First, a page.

I am often asked to deliver shorter presentations to audiences for banquets or conference closings.
It is not enough time to talk about contemporary literacy, retooling education culture, or decoding our children’s information experience. However, it is just enough time to tell some stories.
This short presentation features three stories, each dramatizing a point of extreme revelation in my career as an educator. The stories are true, they are funny, the will take the audience back in time — and forward in our understanding the impact of contemporary technology on twenty-first century learning.
- The Problem
- Computers have been present in classrooms since the early 1980s, with a few fortunate schools delving even earlier.
- The question that continues to haunt and fascinate us… “How should these technologies be used in classrooms.” “Should they be used to automate teaching? …Or do they suggest something different and wonderful?”
- Story 1 – 1981 & 1982
- My first experience with a personal computer (TRaSh-80).
- “Egads!” A machine that you operate by communicating with it.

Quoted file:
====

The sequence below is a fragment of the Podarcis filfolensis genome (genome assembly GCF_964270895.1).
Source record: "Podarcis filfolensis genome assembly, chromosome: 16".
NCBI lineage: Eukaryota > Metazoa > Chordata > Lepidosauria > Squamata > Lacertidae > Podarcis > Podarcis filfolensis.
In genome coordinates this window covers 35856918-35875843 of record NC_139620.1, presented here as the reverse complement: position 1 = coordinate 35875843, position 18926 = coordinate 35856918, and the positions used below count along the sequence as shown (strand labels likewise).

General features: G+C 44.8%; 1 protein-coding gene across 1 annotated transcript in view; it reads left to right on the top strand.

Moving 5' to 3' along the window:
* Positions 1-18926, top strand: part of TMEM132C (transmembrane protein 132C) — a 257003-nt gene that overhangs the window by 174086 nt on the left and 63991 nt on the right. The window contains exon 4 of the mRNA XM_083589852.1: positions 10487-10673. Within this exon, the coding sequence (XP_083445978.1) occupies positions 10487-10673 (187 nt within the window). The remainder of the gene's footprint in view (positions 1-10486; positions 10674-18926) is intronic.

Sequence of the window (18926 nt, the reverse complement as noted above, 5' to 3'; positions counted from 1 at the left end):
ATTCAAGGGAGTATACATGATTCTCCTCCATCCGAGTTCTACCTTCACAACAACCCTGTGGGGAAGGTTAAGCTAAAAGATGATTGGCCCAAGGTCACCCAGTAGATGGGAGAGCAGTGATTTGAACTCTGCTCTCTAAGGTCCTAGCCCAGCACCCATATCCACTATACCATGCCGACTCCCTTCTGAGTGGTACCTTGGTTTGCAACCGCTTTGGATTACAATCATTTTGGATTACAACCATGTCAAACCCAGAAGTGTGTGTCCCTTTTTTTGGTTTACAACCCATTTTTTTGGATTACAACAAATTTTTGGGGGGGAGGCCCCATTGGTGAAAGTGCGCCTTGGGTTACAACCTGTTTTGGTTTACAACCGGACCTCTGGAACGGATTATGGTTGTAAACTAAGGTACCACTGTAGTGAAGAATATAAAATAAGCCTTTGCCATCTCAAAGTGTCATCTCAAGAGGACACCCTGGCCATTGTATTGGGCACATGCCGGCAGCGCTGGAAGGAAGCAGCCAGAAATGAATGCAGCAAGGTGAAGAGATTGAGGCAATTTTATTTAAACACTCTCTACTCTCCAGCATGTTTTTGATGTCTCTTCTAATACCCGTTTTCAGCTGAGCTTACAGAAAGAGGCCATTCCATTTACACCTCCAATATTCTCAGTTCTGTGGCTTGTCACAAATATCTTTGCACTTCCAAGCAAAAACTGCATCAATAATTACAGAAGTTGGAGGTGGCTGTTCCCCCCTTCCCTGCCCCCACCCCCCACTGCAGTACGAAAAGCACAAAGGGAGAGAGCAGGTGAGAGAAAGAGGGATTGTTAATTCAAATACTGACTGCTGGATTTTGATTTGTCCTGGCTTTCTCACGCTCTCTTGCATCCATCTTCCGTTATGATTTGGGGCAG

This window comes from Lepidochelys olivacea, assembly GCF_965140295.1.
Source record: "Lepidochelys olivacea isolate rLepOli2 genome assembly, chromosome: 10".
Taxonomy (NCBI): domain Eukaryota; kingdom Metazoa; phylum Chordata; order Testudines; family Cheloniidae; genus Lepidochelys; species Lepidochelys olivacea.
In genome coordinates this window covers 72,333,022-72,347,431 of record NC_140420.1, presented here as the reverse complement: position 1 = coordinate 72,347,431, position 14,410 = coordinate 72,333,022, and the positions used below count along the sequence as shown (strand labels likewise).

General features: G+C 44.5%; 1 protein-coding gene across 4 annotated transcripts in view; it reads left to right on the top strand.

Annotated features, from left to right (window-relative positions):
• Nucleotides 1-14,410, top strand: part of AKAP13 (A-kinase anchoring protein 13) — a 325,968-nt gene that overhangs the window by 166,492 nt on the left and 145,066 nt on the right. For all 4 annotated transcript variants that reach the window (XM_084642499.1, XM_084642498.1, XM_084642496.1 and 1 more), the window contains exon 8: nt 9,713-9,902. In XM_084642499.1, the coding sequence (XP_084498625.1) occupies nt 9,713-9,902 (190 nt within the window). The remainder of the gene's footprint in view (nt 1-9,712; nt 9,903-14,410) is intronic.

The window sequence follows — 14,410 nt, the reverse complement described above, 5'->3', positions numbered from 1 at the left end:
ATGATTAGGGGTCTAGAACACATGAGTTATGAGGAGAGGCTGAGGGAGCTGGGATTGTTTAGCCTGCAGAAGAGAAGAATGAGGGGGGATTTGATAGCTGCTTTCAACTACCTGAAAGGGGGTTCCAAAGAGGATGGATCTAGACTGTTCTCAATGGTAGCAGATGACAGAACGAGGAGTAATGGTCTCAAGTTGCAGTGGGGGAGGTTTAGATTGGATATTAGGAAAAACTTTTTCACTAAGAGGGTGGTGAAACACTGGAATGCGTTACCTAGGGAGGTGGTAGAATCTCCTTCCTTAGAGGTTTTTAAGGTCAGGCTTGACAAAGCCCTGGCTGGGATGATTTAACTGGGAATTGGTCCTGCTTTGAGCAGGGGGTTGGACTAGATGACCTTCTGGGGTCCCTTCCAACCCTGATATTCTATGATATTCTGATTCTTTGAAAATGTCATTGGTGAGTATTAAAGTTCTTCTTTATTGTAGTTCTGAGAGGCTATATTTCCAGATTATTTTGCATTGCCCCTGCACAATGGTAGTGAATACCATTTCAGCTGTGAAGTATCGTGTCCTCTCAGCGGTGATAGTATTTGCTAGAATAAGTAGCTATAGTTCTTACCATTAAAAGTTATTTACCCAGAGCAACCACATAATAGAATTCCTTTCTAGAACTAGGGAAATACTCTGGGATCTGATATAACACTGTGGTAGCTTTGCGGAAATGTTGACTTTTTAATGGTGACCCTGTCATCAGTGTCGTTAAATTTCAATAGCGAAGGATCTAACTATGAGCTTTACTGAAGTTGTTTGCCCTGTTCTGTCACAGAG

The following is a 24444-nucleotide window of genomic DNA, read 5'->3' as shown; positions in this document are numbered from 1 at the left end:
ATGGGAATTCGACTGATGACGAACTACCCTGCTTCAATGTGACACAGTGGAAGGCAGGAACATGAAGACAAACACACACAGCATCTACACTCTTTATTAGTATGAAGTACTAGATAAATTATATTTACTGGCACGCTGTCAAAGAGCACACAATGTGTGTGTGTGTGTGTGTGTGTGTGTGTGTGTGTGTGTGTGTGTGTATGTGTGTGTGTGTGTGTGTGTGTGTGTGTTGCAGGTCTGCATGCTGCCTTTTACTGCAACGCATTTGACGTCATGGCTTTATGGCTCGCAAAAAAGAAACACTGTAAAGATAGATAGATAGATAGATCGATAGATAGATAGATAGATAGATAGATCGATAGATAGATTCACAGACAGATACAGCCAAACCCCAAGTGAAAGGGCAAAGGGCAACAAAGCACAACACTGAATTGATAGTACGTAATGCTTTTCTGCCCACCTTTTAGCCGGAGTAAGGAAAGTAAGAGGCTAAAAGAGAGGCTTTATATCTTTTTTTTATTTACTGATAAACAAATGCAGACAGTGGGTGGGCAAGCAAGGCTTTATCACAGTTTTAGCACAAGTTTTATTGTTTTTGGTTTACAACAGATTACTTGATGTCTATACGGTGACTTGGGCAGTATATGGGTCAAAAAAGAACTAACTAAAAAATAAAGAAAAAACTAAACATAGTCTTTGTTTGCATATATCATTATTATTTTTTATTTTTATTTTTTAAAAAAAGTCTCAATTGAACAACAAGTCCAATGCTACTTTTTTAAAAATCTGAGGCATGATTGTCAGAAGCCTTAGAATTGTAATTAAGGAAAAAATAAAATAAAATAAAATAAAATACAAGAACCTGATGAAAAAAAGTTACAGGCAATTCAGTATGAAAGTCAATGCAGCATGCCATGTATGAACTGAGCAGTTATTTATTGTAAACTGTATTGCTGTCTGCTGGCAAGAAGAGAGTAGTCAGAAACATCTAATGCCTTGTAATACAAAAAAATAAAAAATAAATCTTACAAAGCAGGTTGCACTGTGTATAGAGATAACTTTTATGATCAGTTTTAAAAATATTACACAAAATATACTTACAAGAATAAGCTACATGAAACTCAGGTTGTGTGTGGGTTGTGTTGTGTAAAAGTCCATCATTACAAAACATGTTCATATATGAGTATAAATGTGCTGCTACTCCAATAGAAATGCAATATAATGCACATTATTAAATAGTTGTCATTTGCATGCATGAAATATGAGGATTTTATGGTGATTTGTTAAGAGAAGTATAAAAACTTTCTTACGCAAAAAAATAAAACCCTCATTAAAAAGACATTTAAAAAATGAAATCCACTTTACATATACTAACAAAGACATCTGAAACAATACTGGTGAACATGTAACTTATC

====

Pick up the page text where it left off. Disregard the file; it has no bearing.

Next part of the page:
- Pierson Duvall and the magic dust from being a programmer.
- Story 2 – 1990
- Surfing the Internet & the mysterious incantations of the digital ethers.
- First time ever – I’m chatting on the Internet & patting myself on the back.
- Rain checks & …what happened to geography?
- Story 3 – 1997
- ThinkQuest – Kids teach us to learn on the Web.
- Aiming to impress a fifteen year old.
- The fifteen year old is a graduate assistant?
- The fifteen year old is learning something he’ll carry the rest of his life.
- For the first time in history, we are preparing our children for a future we can not clearly describe.
- Perhaps the most important question in education that we face today is, “What do our children need to be learning, to be ready for an unpredictable future?”
- Finally — We are not afraid…